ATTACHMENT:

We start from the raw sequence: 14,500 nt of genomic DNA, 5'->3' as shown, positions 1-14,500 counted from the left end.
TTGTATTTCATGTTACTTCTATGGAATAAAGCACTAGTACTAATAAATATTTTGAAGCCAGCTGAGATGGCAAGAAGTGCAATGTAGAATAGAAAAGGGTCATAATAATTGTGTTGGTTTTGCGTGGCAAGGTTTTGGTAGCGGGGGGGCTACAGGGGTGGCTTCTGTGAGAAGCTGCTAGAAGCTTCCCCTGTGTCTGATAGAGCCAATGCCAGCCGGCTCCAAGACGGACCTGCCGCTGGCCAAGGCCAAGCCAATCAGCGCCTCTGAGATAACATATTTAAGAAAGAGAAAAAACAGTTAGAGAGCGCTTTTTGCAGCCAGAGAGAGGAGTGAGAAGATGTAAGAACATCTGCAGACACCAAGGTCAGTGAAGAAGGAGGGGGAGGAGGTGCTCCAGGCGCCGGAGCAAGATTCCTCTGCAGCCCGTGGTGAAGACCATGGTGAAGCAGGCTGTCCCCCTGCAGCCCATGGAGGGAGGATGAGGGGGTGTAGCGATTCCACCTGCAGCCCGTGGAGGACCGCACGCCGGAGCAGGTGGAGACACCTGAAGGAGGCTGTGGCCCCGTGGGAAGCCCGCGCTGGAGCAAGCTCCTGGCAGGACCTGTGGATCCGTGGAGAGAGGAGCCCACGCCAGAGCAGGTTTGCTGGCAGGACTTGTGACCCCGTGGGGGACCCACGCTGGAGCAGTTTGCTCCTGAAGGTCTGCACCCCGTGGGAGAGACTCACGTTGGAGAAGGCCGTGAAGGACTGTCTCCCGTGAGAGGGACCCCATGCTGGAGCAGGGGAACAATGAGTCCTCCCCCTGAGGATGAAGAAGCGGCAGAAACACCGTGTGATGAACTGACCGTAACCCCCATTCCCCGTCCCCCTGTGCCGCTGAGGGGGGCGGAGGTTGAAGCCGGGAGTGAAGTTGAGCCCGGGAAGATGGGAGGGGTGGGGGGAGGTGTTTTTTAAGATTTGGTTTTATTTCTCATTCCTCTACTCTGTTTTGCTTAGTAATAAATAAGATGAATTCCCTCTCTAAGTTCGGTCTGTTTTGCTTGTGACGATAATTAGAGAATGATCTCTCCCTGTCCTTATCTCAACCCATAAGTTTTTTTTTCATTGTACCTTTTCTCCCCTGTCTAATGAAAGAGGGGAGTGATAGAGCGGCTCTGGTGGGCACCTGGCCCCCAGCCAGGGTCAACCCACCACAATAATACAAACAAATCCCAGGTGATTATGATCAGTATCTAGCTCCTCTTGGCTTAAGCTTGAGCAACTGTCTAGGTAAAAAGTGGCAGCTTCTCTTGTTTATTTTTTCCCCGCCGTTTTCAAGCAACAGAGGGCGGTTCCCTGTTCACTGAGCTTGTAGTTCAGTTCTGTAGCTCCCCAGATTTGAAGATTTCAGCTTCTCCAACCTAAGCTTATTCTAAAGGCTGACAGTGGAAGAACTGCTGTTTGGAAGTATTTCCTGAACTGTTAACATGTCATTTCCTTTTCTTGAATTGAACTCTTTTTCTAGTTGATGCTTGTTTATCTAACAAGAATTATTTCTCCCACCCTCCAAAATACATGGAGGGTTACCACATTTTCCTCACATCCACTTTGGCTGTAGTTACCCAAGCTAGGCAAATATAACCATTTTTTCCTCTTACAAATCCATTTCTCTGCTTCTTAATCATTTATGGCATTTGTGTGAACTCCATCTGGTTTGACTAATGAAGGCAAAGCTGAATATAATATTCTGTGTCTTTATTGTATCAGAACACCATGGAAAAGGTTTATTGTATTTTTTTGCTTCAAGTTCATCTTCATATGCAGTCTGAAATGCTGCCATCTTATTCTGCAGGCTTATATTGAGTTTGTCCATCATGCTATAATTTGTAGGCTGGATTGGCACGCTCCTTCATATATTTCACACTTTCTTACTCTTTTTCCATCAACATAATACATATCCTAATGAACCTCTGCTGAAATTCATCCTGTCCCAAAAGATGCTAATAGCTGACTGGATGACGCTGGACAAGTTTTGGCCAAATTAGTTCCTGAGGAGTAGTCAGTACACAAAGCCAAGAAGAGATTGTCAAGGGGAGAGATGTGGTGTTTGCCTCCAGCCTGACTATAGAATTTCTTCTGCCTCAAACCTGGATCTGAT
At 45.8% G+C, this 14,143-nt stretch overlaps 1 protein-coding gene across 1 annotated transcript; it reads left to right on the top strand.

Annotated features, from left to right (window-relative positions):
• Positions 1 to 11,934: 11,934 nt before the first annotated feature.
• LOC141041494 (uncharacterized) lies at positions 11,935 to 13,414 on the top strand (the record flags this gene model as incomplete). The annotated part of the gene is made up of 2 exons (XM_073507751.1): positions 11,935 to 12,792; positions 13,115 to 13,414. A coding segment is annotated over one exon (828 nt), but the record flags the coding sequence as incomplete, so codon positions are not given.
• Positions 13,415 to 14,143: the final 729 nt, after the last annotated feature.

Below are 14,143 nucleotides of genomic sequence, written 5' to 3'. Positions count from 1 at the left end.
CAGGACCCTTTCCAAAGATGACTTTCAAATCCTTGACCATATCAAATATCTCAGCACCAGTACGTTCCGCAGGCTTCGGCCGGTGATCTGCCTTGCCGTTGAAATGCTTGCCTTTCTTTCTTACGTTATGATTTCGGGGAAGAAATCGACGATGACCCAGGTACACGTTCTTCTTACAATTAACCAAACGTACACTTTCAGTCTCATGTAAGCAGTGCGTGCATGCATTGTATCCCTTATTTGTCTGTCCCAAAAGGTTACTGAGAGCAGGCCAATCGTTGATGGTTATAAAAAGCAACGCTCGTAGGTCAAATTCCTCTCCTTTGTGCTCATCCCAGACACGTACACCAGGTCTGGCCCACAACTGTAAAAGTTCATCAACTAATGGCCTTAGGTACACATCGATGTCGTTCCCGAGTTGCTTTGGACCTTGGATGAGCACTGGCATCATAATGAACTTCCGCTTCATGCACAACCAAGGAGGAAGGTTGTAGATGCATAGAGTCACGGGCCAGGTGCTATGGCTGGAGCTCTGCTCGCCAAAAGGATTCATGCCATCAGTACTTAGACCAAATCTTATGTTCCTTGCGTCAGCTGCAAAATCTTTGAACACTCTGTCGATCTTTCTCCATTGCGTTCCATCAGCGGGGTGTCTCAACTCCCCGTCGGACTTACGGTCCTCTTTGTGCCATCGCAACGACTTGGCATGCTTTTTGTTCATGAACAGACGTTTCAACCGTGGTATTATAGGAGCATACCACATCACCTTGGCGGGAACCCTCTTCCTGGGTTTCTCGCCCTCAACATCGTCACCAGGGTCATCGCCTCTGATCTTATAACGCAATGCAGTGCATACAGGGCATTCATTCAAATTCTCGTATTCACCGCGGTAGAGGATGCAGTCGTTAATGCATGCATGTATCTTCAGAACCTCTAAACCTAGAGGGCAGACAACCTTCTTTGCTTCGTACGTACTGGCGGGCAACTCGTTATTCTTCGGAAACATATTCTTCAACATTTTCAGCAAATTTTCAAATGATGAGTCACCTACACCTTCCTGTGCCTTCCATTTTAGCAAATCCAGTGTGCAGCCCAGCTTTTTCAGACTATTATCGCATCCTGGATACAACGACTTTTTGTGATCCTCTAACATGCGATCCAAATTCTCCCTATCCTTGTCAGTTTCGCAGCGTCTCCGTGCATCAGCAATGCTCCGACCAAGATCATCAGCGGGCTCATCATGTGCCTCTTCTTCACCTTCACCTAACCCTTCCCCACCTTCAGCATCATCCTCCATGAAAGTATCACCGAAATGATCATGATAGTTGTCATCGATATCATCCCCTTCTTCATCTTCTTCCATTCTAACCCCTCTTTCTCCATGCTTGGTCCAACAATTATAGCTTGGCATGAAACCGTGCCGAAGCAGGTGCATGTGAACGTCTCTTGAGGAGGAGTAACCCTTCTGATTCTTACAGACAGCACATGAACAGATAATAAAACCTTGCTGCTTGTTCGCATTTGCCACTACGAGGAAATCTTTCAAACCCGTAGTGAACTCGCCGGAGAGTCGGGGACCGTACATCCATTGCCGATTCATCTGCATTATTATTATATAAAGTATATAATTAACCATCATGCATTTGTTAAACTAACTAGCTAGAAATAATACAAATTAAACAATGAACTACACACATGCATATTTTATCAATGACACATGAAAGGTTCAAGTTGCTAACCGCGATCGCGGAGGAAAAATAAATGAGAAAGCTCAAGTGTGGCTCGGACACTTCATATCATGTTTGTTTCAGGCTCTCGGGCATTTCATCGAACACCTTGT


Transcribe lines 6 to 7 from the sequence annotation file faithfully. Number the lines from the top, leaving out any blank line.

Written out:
• LOC141041494 (uncharacterized) lies at positions 11,935 to 13,414 on the top strand (the record flags this gene model as incomplete). The annotated part of the gene is made up of 2 exons (XM_073507751.1): positions 11,935 to 12,792; positions 13,115 to 13,414. A coding segment is annotated over one exon (828 nt), but the record flags the coding sequence as incomplete, so codon positions are not given.
• Positions 13,415 to 14,143: the final 729 nt, after the last annotated feature.